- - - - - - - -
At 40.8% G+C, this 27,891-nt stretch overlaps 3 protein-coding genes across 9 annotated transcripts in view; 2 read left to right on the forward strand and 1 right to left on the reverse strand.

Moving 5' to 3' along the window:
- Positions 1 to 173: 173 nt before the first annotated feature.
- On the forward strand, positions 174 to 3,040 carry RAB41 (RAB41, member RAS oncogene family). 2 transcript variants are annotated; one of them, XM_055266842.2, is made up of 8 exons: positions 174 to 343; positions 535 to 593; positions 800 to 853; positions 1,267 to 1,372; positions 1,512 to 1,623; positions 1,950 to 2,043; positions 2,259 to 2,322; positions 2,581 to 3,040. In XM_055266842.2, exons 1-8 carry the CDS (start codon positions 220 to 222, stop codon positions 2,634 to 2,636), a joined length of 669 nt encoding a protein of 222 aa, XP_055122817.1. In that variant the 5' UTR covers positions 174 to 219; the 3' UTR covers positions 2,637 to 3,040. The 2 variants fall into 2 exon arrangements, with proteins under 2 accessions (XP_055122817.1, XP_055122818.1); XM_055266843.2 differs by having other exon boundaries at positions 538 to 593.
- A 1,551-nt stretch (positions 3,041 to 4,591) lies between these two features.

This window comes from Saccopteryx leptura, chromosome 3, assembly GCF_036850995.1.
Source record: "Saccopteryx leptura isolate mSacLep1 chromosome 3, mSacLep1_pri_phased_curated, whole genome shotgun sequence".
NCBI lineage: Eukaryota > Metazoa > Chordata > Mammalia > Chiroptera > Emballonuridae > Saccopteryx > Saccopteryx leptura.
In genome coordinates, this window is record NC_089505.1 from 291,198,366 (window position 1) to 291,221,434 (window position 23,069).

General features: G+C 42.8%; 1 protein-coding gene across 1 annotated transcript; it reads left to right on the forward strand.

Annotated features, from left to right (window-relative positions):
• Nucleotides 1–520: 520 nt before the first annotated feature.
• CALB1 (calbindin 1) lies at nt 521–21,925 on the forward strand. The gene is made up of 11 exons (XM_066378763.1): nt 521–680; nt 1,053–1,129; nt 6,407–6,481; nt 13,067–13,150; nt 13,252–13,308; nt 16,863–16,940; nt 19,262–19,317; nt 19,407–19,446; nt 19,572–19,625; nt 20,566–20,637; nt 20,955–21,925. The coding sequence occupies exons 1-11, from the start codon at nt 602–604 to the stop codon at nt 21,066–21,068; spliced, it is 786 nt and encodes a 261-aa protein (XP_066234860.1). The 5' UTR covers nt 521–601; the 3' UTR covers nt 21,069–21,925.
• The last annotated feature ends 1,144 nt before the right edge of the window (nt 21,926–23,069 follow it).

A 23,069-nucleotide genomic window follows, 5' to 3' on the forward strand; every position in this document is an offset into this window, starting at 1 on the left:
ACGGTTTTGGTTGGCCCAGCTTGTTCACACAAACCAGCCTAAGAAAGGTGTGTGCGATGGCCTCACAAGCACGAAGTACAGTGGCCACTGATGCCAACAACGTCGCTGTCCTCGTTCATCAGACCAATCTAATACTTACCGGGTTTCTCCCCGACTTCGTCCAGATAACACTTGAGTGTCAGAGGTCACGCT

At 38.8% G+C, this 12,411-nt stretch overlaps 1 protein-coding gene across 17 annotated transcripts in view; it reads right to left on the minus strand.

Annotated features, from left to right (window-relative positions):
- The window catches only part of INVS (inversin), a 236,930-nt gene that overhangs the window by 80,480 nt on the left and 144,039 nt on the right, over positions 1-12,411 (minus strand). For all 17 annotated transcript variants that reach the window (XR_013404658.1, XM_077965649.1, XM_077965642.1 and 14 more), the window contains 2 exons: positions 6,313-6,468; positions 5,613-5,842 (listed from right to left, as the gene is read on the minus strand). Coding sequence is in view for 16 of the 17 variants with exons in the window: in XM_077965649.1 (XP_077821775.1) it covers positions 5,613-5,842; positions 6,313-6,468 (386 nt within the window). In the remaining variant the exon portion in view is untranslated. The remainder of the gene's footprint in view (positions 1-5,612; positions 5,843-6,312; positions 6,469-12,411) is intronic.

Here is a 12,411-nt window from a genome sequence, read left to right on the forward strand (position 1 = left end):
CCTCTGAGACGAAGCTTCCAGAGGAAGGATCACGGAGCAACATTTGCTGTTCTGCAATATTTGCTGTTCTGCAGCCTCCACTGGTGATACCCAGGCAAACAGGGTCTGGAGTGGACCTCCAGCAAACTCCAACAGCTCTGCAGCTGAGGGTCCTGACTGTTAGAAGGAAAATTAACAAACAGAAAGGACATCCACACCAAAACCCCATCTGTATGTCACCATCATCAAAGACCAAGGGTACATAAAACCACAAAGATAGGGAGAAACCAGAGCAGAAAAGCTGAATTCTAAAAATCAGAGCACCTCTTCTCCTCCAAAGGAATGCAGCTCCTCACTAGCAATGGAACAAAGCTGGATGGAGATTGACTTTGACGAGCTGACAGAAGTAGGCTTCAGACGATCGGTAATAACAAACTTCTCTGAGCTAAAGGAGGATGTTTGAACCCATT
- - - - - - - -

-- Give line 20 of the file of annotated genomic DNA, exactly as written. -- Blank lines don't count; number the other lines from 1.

Here is a 12,411-nt window from a genome sequence, read left to right on the forward strand (position 1 = left end):